The First Photo Taken With Motorola’s Upcoming 200MP Smartphone Camera

Motorola 200mp sensor

Motorola is expected to soon launch a new Moto Edge flagship smartphone device as soon as the next month that will use Samsung’s 200-megapixel ISOCELL HP1 sensor. Ahead of the launch, the company has shared a photo taken with it on social media in China.

Motorola announced that it was releasing a new flagship smartphone sometime this summer back in May.

GSM Arena spotted a post on Weibo from the General Manager of Motorola in China, Chen Jin, who published a sample photo captured with the new 200-megapixel sensor that is coming to the company’s smartphone.

The photo is captured at 50 megapixels using the sensor’s ability to create a four-in-one pixel binned image. The photo is quite large at 6,144 by 8,192 pixels and is 13.8-megabytes in size.

Motorola 200mp photo
Click to view larger.

The photo looks most impressive when viewed at less than 100%, but when examined at full resolution, some issues with the photo’s quality start to reveal themselves.

Motorola 200mp photo 100% crop
100% Crop

There appear to be significant lens aberrations, specifically a lack of sharpness across the frame. While the sensor is able to render extreme resolution, the optical system used to capture his image is either flawed or isn’t finalized since there is significant pixel smearing that is visible very soon after looking away from the center of the image. That said, even the very center of the image does not appear to be particularly sharp.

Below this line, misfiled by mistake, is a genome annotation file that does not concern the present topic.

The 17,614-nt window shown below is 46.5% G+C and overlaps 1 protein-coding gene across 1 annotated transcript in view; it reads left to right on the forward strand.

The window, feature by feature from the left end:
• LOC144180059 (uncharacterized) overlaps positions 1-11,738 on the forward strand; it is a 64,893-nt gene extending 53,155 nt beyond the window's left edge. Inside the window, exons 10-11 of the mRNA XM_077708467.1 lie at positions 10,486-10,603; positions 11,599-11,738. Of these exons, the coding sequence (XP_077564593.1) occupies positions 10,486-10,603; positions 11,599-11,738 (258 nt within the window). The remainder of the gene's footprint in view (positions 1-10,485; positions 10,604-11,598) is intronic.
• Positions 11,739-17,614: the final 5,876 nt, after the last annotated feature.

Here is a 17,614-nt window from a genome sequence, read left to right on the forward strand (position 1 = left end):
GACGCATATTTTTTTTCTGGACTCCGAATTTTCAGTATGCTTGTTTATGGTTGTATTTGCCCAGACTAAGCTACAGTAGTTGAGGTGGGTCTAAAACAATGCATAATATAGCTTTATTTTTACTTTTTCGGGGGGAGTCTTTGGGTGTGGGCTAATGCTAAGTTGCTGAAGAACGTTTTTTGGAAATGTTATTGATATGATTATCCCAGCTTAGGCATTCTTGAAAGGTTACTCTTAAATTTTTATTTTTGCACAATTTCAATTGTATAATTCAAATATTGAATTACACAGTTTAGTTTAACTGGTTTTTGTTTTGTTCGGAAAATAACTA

The Samsung 200-Megapixel Sensor

This is not the first time we’ve seen Samsung’s HP1 sensor in action. At the end of May, Samsung published a campaign that showcases the resolution of the sensor by printing a massive 616 square meter (2,021 square feet) building-sized photo taken with it.

As impressive as that sounds, billboards are not typically printed at very high resolution since the viewing distance isn’t expected to be very close. So while it at first sounds impressive that Samsung was able to make such a large print using a smartphone, it becomes less so after it is considered that Apple has been printing its iPhone photos on billboards for years.

Samsung did indicate the photo could be viewed up close with high fidelity, but did not supply that photo in its full resolution to media and did not say exactly how close the giant cat photo could be viewed and still enjoy its sharpness. This look from Motorola is the first time anything close to a full resolution photo taken with this sensor in an end-use-case device has been shared, and it isn’t even at the maximum 200-megapixels the HP1 promises. Despite pixel binning, the issues with the image seem to hinge on the quality of the optics, and hopefully, Motorola can fine-tune them before the smartphone launches later this year.

Image credits: Chen Jin, Motorola China